What should you do if you’re unsure if you have COVID but are close to someone who’s tested positive? (For example, your spouse, your child, or a co-worker you’ve been near.) Do you need to alert your contacts?
According to the CDC, contacts of contacts (those who have been around someone who is a close contact) do not need to quarantine but it’s still an act of good faith to alert them of what’s happening. There’s nothing wrong with using an abundance of caution here, Cennimo said.
“I still think you should notify them so that they can be more vigilant in monitoring for symptoms and wearing their masks,” he said.
As Nikole Benders-Hadi, the medical director of behavioral health at Doctor On Demand, put it, “Responsibility for notifying others of even a potential exposure starts long before a positive COVID test, even if the risk is low. It’s an example of just doing the right thing. ”
What do you say?
Breaking the news can be tricky, given the unfortunate stigma associated with COVID-19, said Shane G. Owens, a psychologist and the assistant director of campus mental health at Farmingdale State College SUNY.
“To kids, COVID-19 is the 2020 version of ‘cooties,’” he said. “Adults glare at or run away from anyone who sneezes or coughs. Given how many cases there are, it’s crucial for everyone to get past those judgments.”
Oftentimes, people don’t want to unnecessarily alarm others, so they avoid saying anything until they know their test results. That doesn’t do anyone any favors, though; if you suspect you have COVID, it’s vital to be direct, speedy, open and honest about what you know so far, Owens said.
Tell them what you know about your exposure and what you think it means for them. If this is a friend or family member, aim for empathy when broaching the topic.
“Make sure to say, ‘I’m letting you know because I care about you and your well-being,’” he said. “Anyone who truly cares about you, even if they are initially shocked, scared, or even angry, will ultimately understand and be grateful for your candor. As for everyone else, remind yourself that, no matter their response, you did the right thing and that you might have saved their lives.”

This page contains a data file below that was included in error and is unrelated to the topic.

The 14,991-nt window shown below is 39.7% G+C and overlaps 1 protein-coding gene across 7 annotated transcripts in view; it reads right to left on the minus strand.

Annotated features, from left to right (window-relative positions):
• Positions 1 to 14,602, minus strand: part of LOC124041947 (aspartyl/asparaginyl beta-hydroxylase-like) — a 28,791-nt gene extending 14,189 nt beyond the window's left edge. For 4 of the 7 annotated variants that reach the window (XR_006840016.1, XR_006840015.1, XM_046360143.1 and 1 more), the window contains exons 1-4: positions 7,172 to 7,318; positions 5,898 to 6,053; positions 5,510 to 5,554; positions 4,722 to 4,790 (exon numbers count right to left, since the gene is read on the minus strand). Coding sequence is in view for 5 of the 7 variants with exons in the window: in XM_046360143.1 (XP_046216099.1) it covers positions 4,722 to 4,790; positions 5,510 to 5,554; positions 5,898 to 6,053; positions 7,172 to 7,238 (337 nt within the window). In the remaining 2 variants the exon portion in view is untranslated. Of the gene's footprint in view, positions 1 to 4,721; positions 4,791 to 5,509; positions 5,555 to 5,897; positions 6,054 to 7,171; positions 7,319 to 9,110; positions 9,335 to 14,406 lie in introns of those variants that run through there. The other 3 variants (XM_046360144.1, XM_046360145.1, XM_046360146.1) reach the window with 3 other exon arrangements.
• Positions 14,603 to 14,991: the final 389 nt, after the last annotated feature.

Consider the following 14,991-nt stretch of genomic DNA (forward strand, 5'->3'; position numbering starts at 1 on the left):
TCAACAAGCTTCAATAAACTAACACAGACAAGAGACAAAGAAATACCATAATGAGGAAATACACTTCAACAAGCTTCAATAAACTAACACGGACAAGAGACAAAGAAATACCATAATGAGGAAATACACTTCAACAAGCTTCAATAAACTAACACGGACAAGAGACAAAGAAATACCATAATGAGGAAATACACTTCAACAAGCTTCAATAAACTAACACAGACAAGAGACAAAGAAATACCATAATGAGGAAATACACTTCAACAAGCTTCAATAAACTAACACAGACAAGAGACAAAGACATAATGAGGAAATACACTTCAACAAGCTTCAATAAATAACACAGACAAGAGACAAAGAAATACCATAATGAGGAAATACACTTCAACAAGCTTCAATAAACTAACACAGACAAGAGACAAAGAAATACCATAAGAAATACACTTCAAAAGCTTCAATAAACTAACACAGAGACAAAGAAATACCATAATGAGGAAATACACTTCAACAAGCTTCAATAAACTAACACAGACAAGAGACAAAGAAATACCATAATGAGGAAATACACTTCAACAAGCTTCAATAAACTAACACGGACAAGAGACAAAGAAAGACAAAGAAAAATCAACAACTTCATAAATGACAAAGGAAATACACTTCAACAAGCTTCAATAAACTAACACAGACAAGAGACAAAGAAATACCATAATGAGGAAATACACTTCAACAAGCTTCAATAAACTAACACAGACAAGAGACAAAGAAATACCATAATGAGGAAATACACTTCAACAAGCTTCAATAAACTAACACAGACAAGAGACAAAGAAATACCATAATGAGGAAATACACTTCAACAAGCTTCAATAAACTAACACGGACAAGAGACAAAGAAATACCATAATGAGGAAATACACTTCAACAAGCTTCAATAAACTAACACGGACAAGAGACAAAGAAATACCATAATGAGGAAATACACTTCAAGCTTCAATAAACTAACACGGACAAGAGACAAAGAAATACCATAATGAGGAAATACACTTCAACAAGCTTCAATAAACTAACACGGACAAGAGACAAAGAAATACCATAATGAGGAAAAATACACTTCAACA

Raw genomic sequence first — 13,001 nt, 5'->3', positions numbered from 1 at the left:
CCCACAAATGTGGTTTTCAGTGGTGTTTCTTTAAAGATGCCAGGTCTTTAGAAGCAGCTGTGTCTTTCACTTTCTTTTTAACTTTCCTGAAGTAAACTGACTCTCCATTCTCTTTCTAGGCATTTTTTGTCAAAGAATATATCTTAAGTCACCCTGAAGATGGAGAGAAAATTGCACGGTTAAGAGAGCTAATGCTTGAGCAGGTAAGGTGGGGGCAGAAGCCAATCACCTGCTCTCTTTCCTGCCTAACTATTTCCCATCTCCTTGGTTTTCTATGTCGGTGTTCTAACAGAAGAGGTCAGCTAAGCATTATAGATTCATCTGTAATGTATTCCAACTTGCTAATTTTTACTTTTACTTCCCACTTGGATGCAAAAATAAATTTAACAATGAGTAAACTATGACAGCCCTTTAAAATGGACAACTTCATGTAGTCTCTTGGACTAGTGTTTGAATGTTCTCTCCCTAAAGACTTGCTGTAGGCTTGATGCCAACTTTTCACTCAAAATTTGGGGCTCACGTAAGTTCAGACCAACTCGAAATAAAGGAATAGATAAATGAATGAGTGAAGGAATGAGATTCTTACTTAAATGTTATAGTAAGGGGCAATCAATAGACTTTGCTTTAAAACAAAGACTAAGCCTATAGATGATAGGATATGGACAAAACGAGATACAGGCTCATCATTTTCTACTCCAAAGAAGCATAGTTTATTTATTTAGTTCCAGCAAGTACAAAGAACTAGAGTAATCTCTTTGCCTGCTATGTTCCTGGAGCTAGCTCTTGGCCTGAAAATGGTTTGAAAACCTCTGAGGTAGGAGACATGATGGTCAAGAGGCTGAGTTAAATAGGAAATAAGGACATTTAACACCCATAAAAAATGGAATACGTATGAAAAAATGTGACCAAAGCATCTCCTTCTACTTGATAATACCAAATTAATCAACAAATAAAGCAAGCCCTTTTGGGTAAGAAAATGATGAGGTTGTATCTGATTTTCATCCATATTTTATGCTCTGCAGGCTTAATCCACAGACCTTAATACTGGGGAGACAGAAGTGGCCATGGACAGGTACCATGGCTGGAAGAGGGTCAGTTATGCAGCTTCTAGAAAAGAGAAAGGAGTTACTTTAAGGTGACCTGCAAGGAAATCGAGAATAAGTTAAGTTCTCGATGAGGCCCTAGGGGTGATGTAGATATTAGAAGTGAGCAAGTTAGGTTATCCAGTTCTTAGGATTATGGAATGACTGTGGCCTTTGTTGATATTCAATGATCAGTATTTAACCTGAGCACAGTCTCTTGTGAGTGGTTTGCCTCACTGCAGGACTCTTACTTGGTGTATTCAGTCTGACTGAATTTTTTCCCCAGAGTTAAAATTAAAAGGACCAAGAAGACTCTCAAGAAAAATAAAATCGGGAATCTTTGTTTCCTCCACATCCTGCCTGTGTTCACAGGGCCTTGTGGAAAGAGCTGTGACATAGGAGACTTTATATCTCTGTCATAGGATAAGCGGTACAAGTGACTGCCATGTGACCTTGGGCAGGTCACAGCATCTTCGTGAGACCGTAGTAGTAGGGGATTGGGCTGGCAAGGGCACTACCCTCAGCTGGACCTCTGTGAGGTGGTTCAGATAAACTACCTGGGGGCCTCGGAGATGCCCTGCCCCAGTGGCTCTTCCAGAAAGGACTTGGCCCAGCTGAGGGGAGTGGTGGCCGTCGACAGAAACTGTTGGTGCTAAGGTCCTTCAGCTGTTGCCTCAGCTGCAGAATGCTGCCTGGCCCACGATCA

What if it’s a coworker or acquaintance you need to break the news to? Try to be as factual as possible and get the message across that you’re just trying to be responsible, said Jagdish Khubchandani, a professor of public health at New Mexico State University.
“No need to be as emotional as you would with family and friends, just be factual,” he said. “Say, ‘Unfortunately, I have tested positive for COVID-19. I recommend all who came in contact with me recently to get tested and be vigilant about COVID symptoms. I am currently quarantined at home and not meeting anyone. I will keep everyone updated on my health status. Thank you for your understanding.’”
Be prepared for varied responses. Knowing you might have COVID is anxiety-inducing; it’s OK if that person feels angry or scared in response to the news, Benders-Hadi said.
“You should be open to giving as many details as you are aware of to help ease that person’s concerns and to do so freely from a place of compassion,” she said. “Leave the door open for additional questions that person may have even at a later date.”
Communicating all of this may be awkward and uncomfortable, but alerting the person is the right thing to do for you, them and your entire community.
Experts are still learning about COVID-19. The information in this story is what was known or available as of publication, but guidance can change as scientists discover more about the virus. Please check the Centers for Disease Control and Prevention for the most updated recommendations.